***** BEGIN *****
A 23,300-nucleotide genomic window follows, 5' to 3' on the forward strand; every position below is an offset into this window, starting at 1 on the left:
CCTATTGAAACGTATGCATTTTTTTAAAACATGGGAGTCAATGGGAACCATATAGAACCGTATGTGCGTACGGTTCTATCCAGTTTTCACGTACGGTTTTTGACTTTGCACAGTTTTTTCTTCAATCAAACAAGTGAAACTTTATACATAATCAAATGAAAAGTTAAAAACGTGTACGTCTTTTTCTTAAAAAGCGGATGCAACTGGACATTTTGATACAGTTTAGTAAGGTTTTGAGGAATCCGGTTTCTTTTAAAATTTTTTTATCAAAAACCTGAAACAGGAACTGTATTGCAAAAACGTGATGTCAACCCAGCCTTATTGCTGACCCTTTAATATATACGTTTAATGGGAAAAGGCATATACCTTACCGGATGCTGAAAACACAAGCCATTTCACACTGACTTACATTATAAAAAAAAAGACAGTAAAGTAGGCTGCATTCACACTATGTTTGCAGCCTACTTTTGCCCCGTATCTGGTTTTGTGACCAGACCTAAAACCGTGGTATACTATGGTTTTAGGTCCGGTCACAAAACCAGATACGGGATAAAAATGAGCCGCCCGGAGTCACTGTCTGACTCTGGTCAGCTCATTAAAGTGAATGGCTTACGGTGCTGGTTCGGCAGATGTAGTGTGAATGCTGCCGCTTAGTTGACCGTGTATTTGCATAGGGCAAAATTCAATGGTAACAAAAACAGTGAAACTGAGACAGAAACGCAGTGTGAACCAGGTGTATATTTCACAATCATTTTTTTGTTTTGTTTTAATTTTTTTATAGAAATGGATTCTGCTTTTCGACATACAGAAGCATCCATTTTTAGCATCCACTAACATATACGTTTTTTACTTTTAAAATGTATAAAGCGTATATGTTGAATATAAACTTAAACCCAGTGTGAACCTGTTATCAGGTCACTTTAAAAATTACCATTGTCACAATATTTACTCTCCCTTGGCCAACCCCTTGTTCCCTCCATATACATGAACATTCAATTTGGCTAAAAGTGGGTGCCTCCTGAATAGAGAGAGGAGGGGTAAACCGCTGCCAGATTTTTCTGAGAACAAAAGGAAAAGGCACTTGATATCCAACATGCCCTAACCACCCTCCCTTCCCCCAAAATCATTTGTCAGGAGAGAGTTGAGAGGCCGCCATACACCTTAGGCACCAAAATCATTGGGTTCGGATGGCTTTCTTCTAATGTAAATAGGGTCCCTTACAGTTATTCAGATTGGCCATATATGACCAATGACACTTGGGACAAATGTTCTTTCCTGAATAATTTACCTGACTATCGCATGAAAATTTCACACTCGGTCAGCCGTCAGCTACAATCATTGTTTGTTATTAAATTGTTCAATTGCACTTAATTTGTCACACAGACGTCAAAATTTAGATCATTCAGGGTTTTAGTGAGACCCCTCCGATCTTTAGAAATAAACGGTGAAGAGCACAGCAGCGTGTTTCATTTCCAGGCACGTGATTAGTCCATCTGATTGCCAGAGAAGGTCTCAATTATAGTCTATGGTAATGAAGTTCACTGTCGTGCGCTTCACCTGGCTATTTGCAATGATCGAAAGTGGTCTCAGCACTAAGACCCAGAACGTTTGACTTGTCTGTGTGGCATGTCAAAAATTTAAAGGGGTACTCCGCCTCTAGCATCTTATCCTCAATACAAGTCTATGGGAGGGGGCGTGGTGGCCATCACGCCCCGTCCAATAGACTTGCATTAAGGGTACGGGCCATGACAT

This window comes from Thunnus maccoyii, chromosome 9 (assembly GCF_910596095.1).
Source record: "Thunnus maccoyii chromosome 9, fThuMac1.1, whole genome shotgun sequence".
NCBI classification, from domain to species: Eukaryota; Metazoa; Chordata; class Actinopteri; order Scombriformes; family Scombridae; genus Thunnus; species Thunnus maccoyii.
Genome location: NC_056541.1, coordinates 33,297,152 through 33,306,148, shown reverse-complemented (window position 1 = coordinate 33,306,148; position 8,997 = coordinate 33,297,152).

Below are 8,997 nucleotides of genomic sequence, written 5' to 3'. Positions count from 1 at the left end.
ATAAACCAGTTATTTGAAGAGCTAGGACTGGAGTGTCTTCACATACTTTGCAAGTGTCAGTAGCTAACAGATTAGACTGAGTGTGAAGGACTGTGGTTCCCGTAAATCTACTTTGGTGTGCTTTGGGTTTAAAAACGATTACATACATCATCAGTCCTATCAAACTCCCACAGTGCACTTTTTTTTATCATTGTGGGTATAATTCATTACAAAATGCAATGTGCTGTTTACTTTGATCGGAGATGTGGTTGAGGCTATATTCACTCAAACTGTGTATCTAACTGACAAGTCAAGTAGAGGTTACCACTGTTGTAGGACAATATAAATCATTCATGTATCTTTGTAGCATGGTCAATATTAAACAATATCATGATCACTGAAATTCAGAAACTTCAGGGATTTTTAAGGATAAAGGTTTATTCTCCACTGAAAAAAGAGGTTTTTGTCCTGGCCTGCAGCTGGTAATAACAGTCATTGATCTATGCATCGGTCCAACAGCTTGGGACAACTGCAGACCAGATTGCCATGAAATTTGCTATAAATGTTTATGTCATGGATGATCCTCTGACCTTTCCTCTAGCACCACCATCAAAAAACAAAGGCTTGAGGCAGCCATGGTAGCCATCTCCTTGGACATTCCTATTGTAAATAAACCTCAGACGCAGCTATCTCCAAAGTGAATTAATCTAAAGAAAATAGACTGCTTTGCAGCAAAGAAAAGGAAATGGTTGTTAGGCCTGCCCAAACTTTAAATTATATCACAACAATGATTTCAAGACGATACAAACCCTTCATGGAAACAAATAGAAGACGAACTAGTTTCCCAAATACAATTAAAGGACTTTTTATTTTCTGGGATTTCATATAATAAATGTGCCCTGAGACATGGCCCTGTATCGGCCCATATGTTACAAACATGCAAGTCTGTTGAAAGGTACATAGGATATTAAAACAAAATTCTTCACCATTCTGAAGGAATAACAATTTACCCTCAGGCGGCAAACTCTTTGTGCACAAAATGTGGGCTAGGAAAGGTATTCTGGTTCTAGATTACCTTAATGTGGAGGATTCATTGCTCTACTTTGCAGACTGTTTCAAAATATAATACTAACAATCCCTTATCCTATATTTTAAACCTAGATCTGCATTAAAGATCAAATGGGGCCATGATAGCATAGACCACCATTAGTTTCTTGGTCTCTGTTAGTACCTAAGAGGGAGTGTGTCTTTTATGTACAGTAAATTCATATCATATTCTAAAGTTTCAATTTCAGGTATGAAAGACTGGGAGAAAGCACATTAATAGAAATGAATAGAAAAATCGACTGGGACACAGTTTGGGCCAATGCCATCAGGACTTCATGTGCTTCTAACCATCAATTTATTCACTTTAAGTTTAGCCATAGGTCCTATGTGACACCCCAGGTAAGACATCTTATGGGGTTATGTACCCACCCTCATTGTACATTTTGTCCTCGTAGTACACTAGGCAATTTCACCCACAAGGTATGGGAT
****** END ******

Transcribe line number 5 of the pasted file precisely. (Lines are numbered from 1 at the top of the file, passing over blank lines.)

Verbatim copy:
NCBI classification, from domain to species: Eukaryota; Metazoa; Chordata; class Actinopteri; order Scombriformes; family Scombridae; genus Thunnus; species Thunnus maccoyii.